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Monday, February 27, 2017

The First Time I Cried In Ten Years

Rahsaan Roland Kirk in all his glory



When I was sixteen years old, I was passionate about Jazz.  Passionate! 
My passion for jazz was so crazy that I left home the day after I graduated high school   I was going on a quest.  I had two hundred dollars in my pocket when I stepped onto the  ramp of I-80 and stuck out my thumb. My plan was to hitch hike from St. Louis to New York City,  in order to find a musician who may not want to be found.  I had to talk to him!  I had to meet him!  Ornette Coleman had liberated my creative vision.  

Word on the jazz grapevine was that  he was "taking a sabbatical".  In the jazz world this is sometimes shorthand for kicking a bad habit.* When jazz players take breaks from their careers it can mean they're in rehab. I was hip to drugs: I was an all-grown-up weed smoker.  Whoopee. I didn't  understand addiction the way I would understand it in another ten years.  I didn't know why so many musicians fell down the abyss of heroin.. I would know, later in my life.  Oh, I would know, I would understand, far better than my sixteen year old self.

 This is all in my novel, "Confessions Of An Honest Man."  It's a three dollar e-book and more people should read it.  End of promotion.

I wanted to share an experience I had this week, an experience entirely related to my love for jazz in the 60's. First, let me tell you that I can't remember the last time I cried.  It could be eight or ten years. That's a long time to have a Pandora's Box of emotion  locked up inside my soul.  This part of my life has been one of silent agony.  There have been times when I wanted to die, but I am resolved to not be a suicide.  I saw a therapist for several months.  I managed to squeeze out a few dinky tears.  It wasn't the catharsis I'd hoped for.  It was better than nothing.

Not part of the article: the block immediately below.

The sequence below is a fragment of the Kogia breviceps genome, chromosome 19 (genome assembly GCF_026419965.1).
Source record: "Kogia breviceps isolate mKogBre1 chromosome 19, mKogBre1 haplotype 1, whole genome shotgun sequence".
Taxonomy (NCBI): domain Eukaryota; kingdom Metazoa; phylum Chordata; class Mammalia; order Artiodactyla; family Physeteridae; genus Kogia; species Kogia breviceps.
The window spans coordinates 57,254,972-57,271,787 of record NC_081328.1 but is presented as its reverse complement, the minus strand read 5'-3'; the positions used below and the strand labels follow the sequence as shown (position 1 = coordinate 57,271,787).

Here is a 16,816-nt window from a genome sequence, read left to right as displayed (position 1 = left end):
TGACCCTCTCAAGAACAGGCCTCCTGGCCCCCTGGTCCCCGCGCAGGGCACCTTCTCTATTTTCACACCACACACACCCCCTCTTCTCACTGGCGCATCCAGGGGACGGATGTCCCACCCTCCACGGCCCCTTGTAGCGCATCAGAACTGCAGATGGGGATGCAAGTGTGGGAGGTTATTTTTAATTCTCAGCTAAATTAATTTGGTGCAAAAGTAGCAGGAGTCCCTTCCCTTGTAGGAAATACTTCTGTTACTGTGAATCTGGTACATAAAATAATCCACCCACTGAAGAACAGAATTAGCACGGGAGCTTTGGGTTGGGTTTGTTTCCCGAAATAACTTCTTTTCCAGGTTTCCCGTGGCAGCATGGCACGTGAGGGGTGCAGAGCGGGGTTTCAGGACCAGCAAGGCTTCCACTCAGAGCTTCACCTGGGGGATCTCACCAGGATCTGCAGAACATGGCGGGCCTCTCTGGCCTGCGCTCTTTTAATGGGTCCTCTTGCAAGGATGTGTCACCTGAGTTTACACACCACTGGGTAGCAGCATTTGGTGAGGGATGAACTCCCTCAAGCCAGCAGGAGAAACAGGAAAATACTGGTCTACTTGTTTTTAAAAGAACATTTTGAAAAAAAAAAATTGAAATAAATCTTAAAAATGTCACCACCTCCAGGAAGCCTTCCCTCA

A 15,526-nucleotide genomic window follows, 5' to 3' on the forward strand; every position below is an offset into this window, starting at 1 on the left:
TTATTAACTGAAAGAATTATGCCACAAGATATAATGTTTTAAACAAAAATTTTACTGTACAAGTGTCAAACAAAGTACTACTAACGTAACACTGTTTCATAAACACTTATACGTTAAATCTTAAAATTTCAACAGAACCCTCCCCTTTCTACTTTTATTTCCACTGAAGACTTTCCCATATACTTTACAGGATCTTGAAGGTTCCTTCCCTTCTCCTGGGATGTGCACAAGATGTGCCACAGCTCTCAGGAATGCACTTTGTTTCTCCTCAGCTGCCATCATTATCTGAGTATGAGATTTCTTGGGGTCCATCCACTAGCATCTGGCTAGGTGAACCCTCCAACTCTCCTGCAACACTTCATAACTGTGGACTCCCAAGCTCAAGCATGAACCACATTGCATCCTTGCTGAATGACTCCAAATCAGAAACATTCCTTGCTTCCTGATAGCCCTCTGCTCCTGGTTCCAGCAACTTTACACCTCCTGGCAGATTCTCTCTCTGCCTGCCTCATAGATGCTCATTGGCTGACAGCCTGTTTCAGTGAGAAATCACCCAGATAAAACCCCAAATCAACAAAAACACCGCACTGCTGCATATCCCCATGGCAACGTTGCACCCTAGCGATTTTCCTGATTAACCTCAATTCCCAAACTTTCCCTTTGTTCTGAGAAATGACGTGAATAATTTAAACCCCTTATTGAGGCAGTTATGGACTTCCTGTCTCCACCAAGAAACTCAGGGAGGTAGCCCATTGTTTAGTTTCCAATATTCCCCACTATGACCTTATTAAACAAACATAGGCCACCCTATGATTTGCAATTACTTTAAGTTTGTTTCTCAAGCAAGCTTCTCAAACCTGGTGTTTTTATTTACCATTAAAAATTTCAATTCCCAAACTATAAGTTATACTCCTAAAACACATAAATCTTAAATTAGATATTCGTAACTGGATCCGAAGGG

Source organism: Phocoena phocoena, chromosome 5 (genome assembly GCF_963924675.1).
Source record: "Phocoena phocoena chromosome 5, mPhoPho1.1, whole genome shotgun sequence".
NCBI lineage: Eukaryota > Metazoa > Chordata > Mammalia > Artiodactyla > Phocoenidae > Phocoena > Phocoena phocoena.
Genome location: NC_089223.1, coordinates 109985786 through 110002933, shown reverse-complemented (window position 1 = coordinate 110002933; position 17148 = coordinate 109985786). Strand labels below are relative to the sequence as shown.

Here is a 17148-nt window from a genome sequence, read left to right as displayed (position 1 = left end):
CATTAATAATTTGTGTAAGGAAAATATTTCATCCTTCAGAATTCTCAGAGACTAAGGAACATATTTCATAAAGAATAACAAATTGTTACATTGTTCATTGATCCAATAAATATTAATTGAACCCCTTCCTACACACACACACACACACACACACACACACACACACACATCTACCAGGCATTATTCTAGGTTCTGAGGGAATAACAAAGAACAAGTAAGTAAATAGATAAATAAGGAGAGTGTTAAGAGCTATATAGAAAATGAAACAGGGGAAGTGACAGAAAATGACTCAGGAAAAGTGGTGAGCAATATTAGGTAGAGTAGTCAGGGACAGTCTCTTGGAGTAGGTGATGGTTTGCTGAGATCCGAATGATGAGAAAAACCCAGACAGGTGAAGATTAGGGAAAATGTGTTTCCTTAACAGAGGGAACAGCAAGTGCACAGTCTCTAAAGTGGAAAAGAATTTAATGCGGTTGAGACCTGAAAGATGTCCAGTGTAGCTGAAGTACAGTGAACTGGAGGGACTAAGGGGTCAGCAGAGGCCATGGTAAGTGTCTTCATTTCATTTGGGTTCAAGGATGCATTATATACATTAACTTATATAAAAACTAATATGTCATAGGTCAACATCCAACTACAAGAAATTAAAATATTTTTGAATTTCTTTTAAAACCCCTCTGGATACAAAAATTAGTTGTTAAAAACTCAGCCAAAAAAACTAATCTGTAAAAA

I first heard Rahsaan Roland Kirk when I was fourteen.  This was in 1961  I was crazy for Roland Kirk. (the Rahsaan name came later). The moment I heard his record I was so smitten that goose bumps climbed up my spine.   Wow!  This was a musical three ring circus with elephants and zebras.  It had midget cars out of which climbed dozens of quarreling clowns.  Roland Kirk was technically masterful, innovative, insane and very funny.  Roland Kirk was a grade A bona fide original

Thanks to streaming sites like Spotify I can listen to anyone I care about.  Rahsaan has been gone for thirty years, but his albums are still here and I settled in for a visit to my past, to the passionate sixteen year old  who couldn't get enough music.  I was listening to an old standard, "I've Got Your Number", from Kirk's superb collaboration with Benny Golson.  It's an amazing album, as good now as it was in 1964. I was sitting in my chair in front of my computer and I started weeping.  This was a real shoulder-heaving sob session, a huge catharsis.  My spouse saw my hand covering my face, saw my body lurch..